For the most part, those who pay lip service to the market show little desire to question the property arrangements in these areas. This is why they have little to say that would interest the poor and downtrodden in these countries. These people have come to associate the free-market system with the approval of the status quo. They will not be greatly helped by the fact that from now on their oppressors will be able to exchange with each other on an unhampered basis.8  However, there is more to libertarianism than economics. As we have seen, the libertarian prohibition of invasion rests on a moral theory of entitlements to private property, which, in turn, rests on the homestead principle. If libertarians took over the legal system in a feudalistic country, they would use the homestead principle to bring about land reform.

The king's and overlords' claims to own undeveloped land would not be upheld in libertarian courts. All such land would be treated as unowned land that is available for homesteading.

Furthermore, peasants would be able to sue the king and the overlords for title to the land the peasants or their ancestors developed. The king's claim is based on conquest. The overlords' claims are based on land-grants from the king. These claims would carry no weight in libertarian courts. The peasants' claims are based on the homestead principle and inheritance. Libertarian courts would rule in favor of the peasants. If the peasants can prove that they are the heirs of the original homesteaders, the peasants will prevail on that basis. If the identities of the original homesteaders are unknown, the court will rule that the lands belong to the people who live and work on the lands now葉he peasants. The result would be that the rightful owners, the peasants, will become the legal owners of their farms. The king and his overlords will lose title to their ill-gotten lands, and they will receive no compensation. If anyone deserves to be compensated, it is the peasants.9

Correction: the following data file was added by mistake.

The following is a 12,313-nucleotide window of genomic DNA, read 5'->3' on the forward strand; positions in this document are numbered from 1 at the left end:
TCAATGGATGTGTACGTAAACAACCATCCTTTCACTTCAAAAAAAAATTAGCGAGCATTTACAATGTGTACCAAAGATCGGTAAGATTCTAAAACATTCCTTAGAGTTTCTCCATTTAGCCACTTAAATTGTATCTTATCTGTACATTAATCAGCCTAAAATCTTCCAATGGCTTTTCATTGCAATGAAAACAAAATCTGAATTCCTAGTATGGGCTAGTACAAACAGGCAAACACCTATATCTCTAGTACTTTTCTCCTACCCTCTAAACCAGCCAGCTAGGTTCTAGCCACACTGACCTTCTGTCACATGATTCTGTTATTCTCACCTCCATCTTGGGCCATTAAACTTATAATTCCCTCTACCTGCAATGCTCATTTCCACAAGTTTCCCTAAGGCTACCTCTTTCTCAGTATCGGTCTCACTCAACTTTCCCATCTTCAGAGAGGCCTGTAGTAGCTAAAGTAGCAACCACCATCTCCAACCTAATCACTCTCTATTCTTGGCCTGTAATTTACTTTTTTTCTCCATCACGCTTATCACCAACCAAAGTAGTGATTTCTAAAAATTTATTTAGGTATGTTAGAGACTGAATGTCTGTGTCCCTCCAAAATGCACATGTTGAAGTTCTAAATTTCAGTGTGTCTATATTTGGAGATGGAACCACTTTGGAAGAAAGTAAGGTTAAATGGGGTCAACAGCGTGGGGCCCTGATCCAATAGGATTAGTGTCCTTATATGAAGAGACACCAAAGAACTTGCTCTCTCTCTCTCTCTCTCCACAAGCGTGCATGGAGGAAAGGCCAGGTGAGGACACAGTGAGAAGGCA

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Conclusion

Private property is essential for a free nation. Without a state to establish initial property rights by fiat, the founders of a free nation will need to have a theory of justice based on the homestead principle so initial property rights can be established and the free market can begin to function. If property rights have already been established, the judges in the libertarian court system still need a theory of justice based on the homestead principle to rectify any fraudulent, illegitimate, or oppressive property titles.

Previous issues of Formulations have included articles that draw out the implications of property rights for such controversial topics as voluntary slavery, punishment, copyrights, and patents. I hope that more controversial topics will be addressed in future articles. Applying the homestead principle and the other principles of justice is not always simple. Many tough questions remain to be answered. For example, is there any way to establish title to a scenic wonder such as the Grand Canyon so that it can be preserved in its natural beauty? How much air pollution constitutes a criminal invasion? How much and what kind of assistance can you give to a criminal or to a state without becoming a criminal yourself? How much restitution can you forcibly exact from a criminal before you begin to violate his rights?

It is too great a task to answer all such questions a priori. We don't have to figure out all this before we create a free nation. We can wait to resolve some of these issues case by case, as they come up in real life. We only have to establish the principles in advance. When the need arises, the principles can be applied to specific cases by the interested parties.

In a free nation, common law will continue from where it left off, before it was taken over and corrupted by the state. D

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  Notes:

 1 In 1986, the Marxist dictator of Nicaragua banned all newspapers and journals. He denied that this was censorship. He simply explained that the government needed to use paper for more important things.

 2 Sylvester Petro, "Feudalism, Property, and Praxeology," in Property in a Humane Economy, p. 163.

 3 Murray Rothbard, "Justice and Property Rights," in Property in a Humane Economy, p. 120.

 4 George I. Mavrodes, "Property," in Property in a Humane Economy, p. 185.

 5 James A. Sadowsky, "Private Property and Collective Ownership," in Property in a Humane Economy, pp. 9596.

 6 Ibid., pp. 8687.

 7 More or less simultaneously, the fetus also begins to use property that is already owned: his mother's body. It is not our own body that we have no right to, it is our mother's body that we need permission to use. If a woman decides she does not want a fetus living inside her body as a parasite, she can, in justice, have an abortion. Abortion is, possibly, the least fair of all just acts.

 8 James A. Sadowsky, op. cit., p. 92.

 9 For a more complete explanation of how the principles of justice should be applied to existing property titles, see Murray Rothbard's "Justice and Property Rights" in Property in a Humane Economy, especially pages 115121.
 

Roy Halliday is a paleolibertarian, a father, and an alumnus of Grove City College.